Whether it’s qual, quant or O.T.S, ROI, A/B testing or big data, when numbers turn up in marketing they must be obeyed.
They’re distilled and translated into ‘rules’.
Everyone wants their next campaign to be better than their last, but applying these ‘learnings’ to creative work often kills it.
It can feel uncomfortable, because what’s being said makes total sense, but the effect is to complicate and make your ad more like every other ad out there.
The ones you and 90% of the public ignore every day.
But weirdly, running ads like those getting ignored is considered ‘playing it safe’.
Whereas breaking away from that losing formula is viewed as risky.
Common sense tells you this is wrong, the people writing the cheques tell you this is right.
Unfortunately, numbers can kick the shit out of common sense.
It’s not even a fair fight.
So ideas that divided people get turned into ideas that everyone feels the equally about.
Nobody hates them, nobody loves them and everyone can understand the logic behind the changes, even if they disagree.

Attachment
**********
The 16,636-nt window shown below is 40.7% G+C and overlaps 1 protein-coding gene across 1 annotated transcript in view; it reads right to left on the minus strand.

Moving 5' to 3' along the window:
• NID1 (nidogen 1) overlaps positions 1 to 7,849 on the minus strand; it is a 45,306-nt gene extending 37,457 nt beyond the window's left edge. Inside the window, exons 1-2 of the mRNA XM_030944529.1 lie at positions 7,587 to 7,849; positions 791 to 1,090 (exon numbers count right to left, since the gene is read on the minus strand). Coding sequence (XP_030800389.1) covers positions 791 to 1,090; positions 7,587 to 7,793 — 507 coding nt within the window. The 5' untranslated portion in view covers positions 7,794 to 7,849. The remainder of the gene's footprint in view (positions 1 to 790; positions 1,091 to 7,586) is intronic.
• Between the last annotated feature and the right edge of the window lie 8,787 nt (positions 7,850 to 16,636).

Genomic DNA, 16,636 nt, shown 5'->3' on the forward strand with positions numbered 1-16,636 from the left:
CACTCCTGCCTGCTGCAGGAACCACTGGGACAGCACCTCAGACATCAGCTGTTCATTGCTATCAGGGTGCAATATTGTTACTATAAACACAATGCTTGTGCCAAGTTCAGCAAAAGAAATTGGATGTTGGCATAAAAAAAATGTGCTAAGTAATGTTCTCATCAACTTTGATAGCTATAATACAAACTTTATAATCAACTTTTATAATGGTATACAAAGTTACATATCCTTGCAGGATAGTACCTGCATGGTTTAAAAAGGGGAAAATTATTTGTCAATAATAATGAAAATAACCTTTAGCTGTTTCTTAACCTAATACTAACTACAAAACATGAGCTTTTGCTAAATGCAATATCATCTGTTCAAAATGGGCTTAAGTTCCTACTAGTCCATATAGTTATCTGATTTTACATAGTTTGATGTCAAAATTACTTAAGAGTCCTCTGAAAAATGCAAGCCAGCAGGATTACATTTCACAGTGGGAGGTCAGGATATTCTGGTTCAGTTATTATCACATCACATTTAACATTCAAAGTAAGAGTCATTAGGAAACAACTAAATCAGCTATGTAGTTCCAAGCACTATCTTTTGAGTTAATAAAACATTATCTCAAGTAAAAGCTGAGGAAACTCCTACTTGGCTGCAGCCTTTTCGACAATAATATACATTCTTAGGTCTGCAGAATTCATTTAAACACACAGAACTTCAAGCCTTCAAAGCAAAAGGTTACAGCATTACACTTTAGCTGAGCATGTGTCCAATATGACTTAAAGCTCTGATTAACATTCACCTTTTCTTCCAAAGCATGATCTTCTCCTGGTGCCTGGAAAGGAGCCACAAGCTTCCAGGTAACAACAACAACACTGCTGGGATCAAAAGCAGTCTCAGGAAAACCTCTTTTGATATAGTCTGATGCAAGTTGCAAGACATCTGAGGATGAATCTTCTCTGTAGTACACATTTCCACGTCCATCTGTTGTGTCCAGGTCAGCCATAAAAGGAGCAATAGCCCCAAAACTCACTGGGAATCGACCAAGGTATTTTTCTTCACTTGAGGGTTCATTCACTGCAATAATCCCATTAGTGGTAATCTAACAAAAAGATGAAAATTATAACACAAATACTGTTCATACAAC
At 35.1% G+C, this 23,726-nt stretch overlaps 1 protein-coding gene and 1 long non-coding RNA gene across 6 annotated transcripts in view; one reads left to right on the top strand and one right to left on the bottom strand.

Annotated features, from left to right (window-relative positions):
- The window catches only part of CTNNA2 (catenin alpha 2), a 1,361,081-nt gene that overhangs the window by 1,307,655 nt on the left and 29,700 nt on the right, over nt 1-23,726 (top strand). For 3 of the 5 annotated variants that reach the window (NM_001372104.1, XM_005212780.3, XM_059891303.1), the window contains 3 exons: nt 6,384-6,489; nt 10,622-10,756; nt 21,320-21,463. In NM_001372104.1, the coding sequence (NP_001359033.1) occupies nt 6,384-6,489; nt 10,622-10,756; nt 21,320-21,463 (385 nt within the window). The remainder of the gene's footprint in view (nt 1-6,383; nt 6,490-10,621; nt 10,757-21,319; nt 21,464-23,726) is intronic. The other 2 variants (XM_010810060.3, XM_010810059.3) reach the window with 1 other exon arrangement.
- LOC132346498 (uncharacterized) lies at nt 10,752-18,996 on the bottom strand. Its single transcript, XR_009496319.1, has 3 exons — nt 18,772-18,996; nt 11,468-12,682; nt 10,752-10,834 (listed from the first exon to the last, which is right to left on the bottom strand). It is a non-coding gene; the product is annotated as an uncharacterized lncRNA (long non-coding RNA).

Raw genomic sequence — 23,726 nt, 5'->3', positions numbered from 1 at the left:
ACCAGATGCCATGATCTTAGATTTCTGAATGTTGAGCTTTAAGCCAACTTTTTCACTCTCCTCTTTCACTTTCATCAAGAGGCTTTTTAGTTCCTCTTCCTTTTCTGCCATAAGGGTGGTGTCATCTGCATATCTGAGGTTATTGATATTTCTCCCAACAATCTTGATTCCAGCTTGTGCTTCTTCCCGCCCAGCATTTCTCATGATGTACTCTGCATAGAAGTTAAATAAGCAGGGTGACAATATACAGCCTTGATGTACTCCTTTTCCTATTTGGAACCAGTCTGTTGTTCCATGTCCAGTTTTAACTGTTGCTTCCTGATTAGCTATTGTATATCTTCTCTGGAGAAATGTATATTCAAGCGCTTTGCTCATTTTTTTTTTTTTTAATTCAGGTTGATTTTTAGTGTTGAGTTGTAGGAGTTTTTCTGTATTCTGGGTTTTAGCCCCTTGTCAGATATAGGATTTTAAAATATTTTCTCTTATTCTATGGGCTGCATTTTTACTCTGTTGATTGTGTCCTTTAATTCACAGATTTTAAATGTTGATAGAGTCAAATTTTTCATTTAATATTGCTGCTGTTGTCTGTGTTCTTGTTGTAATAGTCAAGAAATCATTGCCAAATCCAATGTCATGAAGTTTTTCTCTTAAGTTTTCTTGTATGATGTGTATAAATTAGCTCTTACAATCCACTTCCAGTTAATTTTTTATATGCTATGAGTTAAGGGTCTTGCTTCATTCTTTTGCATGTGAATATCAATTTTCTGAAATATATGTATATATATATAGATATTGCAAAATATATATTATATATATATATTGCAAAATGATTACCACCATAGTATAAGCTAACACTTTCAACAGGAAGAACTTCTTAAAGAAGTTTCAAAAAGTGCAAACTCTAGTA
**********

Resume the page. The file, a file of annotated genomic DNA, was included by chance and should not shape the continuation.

But if nobody behind the work loves it, why would they imagine the public would?
In the 1990s, half of the top ten biggest grossing films ever were directed by Steven Spielberg and was asked how he picked such popular scripts – “I look for scripts I like, I like them others might too.”
The best demonstration of this battle between gut and logic was written by Rob Morris, back in the 80s, it showed the effects of client feedback to a Parker Pen ad, it gets worse with each piece of feedback.
What I liked about it was that the feedback wasn’t stupid, mostly, but the effects were catastrophic.
A few years after reading it I discovered Rob had based it on similar article by Fred Manley, in the sixties, using the VW ‘Think Small’ ad.
Since then I’ve done my own versions of the article for clients I’ve worked with, it’s been useful in demonstrating how well-meaning, thoughtful input can lead to less effective advertising.
That small changes can have big consequences.
It’s the classic frog boiling experiment – they don’t notice the temperature increasing until they’re dead.
Below are four frogs being boiled.
FRED MANLEY’S GREAT,
ROB MORRIS’S RIP OFF
OF FRED MANLEY’S GREAT,